Restored and furnished lighthouse keepers’ homes are rented to visitors. Alison Gardner
Next time I will certainly stay in one of the lovingly-restored, period-furnished lighthouse keepers’ homes overlooking Remarkable Rocks and only a wind-tossed cliffwalk away from Admiral’s Arch. The park service rents out these and other historic homesteads to adventurous visitors seeking seclusion and a taste of early settler history. Great images to take home.
Catch a glimpse of the elusive platypus. South Australian Tourism Commission
However, my finest mental snapshot arises from a guide’s promise to deliver a two-person picnic lunch to mark my last day on Kangaroo Island. On the secluded bank of a pristine creek, shaded by huge sugar gum trees dotted with sleepy koalas, we dined on smoked salmon, caviar, local cheeses, home-made bread and snow pea salad. While sipping Australia’s own Jacob’s Creek Barossa Chardonnay, chilled to perfection on a hot day, we observed a normally reclusive platypus swim the perimeter of his domain, and listened to marbled frogs wooing their mates. It was one of those Waltzing Matilda moments.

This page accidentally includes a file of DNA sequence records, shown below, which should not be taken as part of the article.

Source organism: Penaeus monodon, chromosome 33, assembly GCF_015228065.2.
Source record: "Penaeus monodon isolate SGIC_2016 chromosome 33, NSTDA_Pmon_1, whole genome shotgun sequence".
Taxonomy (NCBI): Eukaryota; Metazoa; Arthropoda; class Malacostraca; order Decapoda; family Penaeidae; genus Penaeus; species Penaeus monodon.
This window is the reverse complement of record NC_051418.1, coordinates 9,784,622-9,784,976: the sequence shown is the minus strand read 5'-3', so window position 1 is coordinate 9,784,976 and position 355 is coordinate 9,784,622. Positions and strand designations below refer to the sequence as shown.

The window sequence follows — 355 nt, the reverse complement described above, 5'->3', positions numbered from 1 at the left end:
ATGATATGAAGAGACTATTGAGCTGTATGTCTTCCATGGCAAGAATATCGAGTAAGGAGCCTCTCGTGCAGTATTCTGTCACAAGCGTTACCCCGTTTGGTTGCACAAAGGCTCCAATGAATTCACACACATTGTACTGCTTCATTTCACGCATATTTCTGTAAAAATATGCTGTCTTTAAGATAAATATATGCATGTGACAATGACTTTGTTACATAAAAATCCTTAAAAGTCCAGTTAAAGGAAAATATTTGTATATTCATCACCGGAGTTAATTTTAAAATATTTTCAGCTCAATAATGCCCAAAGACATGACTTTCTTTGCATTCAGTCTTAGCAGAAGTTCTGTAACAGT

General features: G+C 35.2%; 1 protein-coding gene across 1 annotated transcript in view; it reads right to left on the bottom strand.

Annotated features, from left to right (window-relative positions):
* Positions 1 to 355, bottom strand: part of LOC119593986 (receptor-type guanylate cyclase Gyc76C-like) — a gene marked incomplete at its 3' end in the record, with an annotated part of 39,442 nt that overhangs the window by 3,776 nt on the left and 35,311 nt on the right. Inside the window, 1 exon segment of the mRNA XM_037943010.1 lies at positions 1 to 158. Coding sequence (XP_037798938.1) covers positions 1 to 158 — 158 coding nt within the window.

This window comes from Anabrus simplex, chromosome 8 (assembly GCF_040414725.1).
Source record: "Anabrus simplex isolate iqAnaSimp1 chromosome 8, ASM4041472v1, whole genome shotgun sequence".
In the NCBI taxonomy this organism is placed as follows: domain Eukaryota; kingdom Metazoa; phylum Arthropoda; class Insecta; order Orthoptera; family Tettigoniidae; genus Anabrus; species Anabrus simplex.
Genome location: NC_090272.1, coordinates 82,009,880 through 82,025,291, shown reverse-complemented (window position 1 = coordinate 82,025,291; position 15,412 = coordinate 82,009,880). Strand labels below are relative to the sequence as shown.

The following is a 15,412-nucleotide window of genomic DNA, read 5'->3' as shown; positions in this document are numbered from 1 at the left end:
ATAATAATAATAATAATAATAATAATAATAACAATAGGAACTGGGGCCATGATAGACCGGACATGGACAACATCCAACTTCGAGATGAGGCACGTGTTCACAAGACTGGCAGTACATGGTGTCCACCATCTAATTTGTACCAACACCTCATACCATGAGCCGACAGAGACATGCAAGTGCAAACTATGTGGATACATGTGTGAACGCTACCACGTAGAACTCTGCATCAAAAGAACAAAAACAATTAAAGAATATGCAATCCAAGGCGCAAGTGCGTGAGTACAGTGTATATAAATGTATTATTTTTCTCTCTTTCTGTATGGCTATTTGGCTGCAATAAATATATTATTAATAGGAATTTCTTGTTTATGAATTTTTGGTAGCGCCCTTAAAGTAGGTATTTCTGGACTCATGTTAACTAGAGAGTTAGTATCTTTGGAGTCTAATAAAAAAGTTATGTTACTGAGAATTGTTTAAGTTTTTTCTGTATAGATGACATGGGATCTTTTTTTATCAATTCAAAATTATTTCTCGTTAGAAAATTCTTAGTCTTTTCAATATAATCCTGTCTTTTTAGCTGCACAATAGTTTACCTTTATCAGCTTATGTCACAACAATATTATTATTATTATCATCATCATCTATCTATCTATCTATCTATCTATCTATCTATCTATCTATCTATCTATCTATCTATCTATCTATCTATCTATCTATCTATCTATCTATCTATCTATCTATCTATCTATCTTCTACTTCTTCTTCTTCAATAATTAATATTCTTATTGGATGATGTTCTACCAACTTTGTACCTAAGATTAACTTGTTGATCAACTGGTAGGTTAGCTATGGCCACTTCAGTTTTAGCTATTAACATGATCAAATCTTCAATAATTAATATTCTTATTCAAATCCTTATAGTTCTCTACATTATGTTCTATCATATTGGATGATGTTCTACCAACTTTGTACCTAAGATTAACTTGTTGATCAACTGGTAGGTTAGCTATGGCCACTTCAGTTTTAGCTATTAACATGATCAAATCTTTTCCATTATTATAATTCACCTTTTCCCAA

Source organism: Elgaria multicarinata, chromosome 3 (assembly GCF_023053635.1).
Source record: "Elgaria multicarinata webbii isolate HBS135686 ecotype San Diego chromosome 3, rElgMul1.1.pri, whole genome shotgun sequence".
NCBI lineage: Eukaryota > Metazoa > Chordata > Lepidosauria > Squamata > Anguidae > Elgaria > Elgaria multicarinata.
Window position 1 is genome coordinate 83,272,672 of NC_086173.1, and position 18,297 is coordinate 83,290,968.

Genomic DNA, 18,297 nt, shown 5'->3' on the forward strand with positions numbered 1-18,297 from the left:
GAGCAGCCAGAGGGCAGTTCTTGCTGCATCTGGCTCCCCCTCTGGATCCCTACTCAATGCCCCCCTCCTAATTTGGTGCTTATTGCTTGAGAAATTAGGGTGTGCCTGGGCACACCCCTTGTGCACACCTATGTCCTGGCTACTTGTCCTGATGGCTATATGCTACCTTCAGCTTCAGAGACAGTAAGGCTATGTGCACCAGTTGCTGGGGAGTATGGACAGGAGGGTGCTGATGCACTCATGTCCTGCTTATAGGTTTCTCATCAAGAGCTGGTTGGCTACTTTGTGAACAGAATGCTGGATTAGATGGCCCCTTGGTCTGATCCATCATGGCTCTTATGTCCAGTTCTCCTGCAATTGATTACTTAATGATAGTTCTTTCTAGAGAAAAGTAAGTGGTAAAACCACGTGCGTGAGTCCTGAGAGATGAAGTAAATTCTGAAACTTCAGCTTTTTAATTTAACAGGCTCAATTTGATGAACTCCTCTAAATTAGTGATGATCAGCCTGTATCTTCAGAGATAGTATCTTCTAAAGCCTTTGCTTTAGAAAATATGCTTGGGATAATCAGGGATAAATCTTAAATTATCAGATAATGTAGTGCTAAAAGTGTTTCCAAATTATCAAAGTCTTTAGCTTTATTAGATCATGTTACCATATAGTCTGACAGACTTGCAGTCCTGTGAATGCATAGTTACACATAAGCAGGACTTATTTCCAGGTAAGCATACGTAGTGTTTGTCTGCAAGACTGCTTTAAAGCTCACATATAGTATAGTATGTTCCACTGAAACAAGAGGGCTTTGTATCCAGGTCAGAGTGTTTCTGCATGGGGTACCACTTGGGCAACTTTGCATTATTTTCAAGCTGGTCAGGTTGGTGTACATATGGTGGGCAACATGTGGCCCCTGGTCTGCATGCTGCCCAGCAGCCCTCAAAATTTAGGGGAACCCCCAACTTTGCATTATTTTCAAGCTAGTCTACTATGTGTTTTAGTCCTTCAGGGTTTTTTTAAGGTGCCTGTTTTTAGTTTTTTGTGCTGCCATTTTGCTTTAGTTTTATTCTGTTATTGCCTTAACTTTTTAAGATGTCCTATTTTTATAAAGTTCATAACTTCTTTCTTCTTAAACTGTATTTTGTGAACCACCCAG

When to go: Kangaroo Island summers are hot and dry; the winter season of June through August offers cooler temperatures, a greener landscape, and lots of wildflowers.
For complete information on accommodation choices, ferry and air transportation, tour operators, car and bike rentals and parks, visit Tourism Kangaroo Island’s website www.tourkangarooisland.com.au. As well as hotels and self-catered units, there are dozens of bed and breakfasts and farmstays with creative dining, classic furnishings and colourful historic connections.
For other feature articles about Australia’s nature islands and active adventure holidays, we invite you to enjoy our richly-illustrated stories about the Great Barrier Reef’s Heron Island, a Coral Bleaching volunteer monitoring program, a multi-day bicycle adventure in the state of Victoria, and a camel-trekking adventure into Australia’s desert outback.
Alison Gardner is a travel journalist, magazine editor, guidebook author, and consultant. She specializes in researching alternative vacations throughout the world, suitable for people over 50 and for women travelers of all ages. She is also the publisher and editor of Travel with a Challenge web magazine. Email: firstname.lastname@example.org.